About Jake Miller

Mr. Jake Miller is the 2016 National History Day Pennsylvania Teacher of the Year, a 2017 NEA Global Fellow to China, and a former candidate for county-wide office. Miller has written more than 500 articles, most of which have appeared on The Educator's Room. He's the opening contributor to TER's book When the Fire Is Gone. Learn more about Jake at www.MrJakeMiller.com

Nadine Burke Harris begins her must-see TedTalk by referencing an “exposure that dramatically increased the risk for seven out of 10 of the leading causes of death in the United States.” That included 3x the risk for heart disease and lung cancer and a 20-year slash in life expectancy.

The issue she is talking about is Adverse Childhood Experiences – or ACEs.

Educators should be talking about them, too.

The Center for Disease Control has proclaimed the ACE study to be “one of the largest investigations ever conducted to assess associations between childhood maltreatment and later-life health and well-being.” Nearly 17,500 adults were studied between 1995 and 1997, and the results pretty much plainly speak for themselves – overexposure to high-stress activity and regular stress activation in children leads to a change in brain structure, relationships, and high-risk behaviors not just when they’re children, but throughout their lifetimes.

Essentially, the more adverse experiences you have as a child, the more difficulty you’ll face as an adult.

That edict all depends on your ACE score. So how do you find that? Take the quiz here. It essentially asks you the following yes/no questions to examine from your childhood:

1.Did a close adult / parent mentally abuse you on a regular basis?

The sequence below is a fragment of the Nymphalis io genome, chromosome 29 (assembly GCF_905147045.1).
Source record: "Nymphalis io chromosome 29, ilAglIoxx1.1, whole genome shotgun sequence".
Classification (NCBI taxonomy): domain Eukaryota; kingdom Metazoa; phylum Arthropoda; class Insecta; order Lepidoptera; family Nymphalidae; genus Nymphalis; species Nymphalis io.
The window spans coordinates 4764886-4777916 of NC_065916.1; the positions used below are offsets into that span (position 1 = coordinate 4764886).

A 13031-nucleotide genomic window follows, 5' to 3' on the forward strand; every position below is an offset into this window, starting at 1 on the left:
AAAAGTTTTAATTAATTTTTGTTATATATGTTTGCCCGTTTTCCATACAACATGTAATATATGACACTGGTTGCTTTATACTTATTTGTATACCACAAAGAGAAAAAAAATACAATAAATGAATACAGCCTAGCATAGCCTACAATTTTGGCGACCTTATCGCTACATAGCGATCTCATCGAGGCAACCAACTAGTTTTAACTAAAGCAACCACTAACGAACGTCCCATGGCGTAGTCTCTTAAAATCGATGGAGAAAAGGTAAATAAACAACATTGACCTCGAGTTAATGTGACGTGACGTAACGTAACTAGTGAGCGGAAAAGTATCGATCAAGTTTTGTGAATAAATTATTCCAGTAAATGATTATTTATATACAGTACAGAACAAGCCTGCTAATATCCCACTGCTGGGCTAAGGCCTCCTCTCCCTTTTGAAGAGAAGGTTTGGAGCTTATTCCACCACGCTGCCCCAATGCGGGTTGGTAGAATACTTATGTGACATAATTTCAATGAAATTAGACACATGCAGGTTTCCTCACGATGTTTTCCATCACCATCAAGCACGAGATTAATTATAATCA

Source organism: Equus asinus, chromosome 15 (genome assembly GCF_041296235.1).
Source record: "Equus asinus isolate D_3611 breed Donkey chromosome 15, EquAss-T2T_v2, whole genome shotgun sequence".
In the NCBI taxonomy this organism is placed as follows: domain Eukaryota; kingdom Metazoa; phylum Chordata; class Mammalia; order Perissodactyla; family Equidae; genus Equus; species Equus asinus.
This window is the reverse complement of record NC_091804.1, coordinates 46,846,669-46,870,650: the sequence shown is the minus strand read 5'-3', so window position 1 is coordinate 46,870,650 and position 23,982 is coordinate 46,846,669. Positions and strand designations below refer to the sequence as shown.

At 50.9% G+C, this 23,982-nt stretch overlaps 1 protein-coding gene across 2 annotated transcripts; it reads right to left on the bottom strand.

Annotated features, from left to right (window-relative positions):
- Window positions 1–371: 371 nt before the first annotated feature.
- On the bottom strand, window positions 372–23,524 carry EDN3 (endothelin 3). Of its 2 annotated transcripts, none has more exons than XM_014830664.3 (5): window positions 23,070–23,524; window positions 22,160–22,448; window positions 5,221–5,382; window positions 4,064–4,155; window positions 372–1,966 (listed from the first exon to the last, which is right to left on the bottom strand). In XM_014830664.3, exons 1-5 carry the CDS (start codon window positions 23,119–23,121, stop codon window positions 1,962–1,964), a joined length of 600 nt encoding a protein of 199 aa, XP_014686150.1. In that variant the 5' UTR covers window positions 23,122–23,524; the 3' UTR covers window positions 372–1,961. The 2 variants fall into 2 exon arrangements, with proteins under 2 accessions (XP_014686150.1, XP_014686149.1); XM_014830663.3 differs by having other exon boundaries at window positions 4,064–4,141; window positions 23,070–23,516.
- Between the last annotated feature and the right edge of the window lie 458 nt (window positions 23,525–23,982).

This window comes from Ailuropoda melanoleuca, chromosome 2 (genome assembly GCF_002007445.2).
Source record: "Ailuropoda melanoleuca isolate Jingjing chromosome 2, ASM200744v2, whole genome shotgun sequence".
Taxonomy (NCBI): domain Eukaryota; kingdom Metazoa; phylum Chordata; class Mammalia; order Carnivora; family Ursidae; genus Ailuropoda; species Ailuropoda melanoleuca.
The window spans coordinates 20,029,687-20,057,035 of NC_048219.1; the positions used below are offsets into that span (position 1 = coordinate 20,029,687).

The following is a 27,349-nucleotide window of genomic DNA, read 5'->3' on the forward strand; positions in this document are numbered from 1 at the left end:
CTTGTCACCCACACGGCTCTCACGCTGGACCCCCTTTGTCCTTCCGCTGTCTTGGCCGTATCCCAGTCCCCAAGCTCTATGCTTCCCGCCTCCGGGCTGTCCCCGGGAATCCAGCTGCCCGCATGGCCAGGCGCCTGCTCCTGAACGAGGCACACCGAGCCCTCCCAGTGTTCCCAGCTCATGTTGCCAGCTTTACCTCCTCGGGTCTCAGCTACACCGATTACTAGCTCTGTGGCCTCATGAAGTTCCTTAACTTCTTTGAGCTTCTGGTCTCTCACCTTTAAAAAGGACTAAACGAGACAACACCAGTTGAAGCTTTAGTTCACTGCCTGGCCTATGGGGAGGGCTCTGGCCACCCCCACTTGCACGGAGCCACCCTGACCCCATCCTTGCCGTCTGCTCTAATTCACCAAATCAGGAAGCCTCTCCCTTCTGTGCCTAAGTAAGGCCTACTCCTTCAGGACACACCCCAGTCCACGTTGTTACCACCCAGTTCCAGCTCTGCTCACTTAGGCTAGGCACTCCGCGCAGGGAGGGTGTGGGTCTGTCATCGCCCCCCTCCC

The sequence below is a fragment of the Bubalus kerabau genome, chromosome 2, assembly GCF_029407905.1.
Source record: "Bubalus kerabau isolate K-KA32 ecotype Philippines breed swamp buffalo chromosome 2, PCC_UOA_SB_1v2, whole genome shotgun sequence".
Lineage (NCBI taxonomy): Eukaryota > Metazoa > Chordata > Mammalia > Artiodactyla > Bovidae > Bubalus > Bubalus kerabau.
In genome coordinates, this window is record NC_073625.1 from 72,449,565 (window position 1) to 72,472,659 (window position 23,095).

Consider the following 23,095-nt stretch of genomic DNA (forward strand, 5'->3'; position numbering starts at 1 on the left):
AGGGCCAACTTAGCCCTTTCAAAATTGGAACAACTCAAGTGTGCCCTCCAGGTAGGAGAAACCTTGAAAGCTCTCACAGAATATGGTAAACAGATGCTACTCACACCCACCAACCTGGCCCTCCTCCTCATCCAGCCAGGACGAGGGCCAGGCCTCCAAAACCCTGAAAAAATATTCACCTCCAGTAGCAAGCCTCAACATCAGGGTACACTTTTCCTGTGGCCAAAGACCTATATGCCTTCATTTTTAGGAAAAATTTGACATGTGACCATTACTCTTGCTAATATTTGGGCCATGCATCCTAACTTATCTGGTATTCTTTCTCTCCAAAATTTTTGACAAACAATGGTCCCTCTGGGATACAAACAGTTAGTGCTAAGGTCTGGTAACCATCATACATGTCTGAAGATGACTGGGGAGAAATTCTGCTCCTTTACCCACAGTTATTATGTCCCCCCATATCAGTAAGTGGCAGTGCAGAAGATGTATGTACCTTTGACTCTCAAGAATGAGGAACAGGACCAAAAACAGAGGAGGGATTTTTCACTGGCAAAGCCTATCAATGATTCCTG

2.Did a close adult / parent physically abuse you on a regular basis?

3.Did a close adult / parent ever sexually abuse you?

4.Did members of your family neglect one another on a regular basis?

5.Was a close adult / parent unable to properly provide for you?

6.Were your parents separated and/or divorced?

7.Was there physical violence towards the female head of household?

8.Did you live with an alcoholic / drug user?

9.Did somebody who lived with you suffer from psychological disabilities?

10.Did anybody you lived with go to jail?

The higher your ACE score, the bigger your red flag for Dr. Burke Harris and others who subscribe to the cause-effect of adverse childhood experiences on one’s lifetime.

While an NPR article cautions us to not associate high ACE scores with societal mobsters and marauders, it’s very difficult to disassociate this thought process with the students educators struggle with most in the classroom.

Take a second and think of 3 of the most difficult children you’ve ever approached in your career. Put on your empathy goggles and their shoes for a moment, and think about what their score would be. Odds are it’s going to be above that 4 that starts to cause major alarm.

Additionally, think about where those students are or will be once they reach adulthood. More often than not, we’re going to associate them with some major adult problems of their own, ranging from transience, joblessness, unplanned pregnancies, arrests, drug use, and more. Even worse, we can often see these children who grow into adults and become part of the perpetuating problem. They have a high chance to continue the adverse childhood experiences on children they’ll meet in their lifetime.

This needs to matter to teachers. Because there’s a chance for us to stop ACEs before they manifest.

Granted, if we teach students for 45 minutes a day and 180 days a year, we’re spending the equivalency of 135 hours or roughly 3.5 work-weeks with them. That’s a solid amount of time to cause and create positive influence, but it’s hard to counter even just one of these awful experiences listed above; it’s much worse when these children are subjected to them on a regular basis.

But it’s something we have to try to do.

Dr. Burke Harris ends her TedTalk by challenging us – especially us educators – to think about how though “the science is clear,” we’re overlooking the adverse childhood experiences of children. If a kid came into our room with a broken leg or a concussion, we make adaptations and modifications for them. But if a child is sexually abused or witnesses their mom be beaten for the 4th time this month, do we REALLY expect them to just enter our class ready to learn?

Without looking at the whole child, the traumatic experiences they encounter, and changing the way we teach, coach, advise, or guide students – that’s exactly what we’re doing.

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